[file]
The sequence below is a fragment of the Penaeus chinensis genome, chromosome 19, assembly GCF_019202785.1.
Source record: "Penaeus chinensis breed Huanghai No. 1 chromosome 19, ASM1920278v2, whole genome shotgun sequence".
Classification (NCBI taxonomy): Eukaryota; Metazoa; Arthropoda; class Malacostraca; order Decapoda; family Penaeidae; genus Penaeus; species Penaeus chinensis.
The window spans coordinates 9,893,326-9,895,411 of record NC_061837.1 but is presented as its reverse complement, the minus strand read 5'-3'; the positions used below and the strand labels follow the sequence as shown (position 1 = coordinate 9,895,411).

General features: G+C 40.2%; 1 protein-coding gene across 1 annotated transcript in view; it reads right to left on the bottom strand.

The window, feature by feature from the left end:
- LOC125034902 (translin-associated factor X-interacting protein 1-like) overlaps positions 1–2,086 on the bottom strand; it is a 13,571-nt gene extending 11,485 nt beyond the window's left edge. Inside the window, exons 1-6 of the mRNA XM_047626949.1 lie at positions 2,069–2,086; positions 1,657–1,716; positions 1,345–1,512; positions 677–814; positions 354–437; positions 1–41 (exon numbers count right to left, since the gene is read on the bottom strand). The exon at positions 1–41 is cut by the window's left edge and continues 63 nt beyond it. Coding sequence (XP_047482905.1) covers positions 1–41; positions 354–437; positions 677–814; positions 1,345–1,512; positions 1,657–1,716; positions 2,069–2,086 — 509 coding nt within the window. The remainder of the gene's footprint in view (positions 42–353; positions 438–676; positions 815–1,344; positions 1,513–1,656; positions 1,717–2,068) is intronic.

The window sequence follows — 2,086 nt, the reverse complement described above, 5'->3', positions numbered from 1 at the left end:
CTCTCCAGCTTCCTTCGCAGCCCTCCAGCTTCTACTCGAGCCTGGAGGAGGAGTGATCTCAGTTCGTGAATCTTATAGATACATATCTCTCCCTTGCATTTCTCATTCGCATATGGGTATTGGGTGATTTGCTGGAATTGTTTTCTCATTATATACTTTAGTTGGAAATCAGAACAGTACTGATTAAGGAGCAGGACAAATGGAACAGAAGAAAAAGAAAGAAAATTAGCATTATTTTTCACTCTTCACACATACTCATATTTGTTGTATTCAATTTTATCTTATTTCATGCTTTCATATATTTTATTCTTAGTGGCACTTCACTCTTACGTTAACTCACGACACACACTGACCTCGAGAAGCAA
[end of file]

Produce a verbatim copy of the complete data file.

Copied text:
The sequence below is a fragment of the Penaeus chinensis genome, chromosome 19, assembly GCF_019202785.1.
Source record: "Penaeus chinensis breed Huanghai No. 1 chromosome 19, ASM1920278v2, whole genome shotgun sequence".
Classification (NCBI taxonomy): Eukaryota; Metazoa; Arthropoda; class Malacostraca; order Decapoda; family Penaeidae; genus Penaeus; species Penaeus chinensis.
The window spans coordinates 9,893,326-9,895,411 of record NC_061837.1 but is presented as its reverse complement, the minus strand read 5'-3'; the positions used below and the strand labels follow the sequence as shown (position 1 = coordinate 9,895,411).

General features: G+C 40.2%; 1 protein-coding gene across 1 annotated transcript in view; it reads right to left on the bottom strand.

The window, feature by feature from the left end:
- LOC125034902 (translin-associated factor X-interacting protein 1-like) overlaps positions 1–2,086 on the bottom strand; it is a 13,571-nt gene extending 11,485 nt beyond the window's left edge. Inside the window, exons 1-6 of the mRNA XM_047626949.1 lie at positions 2,069–2,086; positions 1,657–1,716; positions 1,345–1,512; positions 677–814; positions 354–437; positions 1–41 (exon numbers count right to left, since the gene is read on the bottom strand). The exon at positions 1–41 is cut by the window's left edge and continues 63 nt beyond it. Coding sequence (XP_047482905.1) covers positions 1–41; positions 354–437; positions 677–814; positions 1,345–1,512; positions 1,657–1,716; positions 2,069–2,086 — 509 coding nt within the window. The remainder of the gene's footprint in view (positions 42–353; positions 438–676; positions 815–1,344; positions 1,513–1,656; positions 1,717–2,068) is intronic.

The window sequence follows — 2,086 nt, the reverse complement described above, 5'->3', positions numbered from 1 at the left end:
CTCTCCAGCTTCCTTCGCAGCCCTCCAGCTTCTACTCGAGCCTGGAGGAGGAGTGATCTCAGTTCGTGAATCTTATAGATACATATCTCTCCCTTGCATTTCTCATTCGCATATGGGTATTGGGTGATTTGCTGGAATTGTTTTCTCATTATATACTTTAGTTGGAAATCAGAACAGTACTGATTAAGGAGCAGGACAAATGGAACAGAAGAAAAAGAAAGAAAATTAGCATTATTTTTCACTCTTCACACATACTCATATTTGTTGTATTCAATTTTATCTTATTTCATGCTTTCATATATTTTATTCTTAGTGGCACTTCACTCTTACGTTAACTCACGACACACACTGACCTCGAGAAGCAA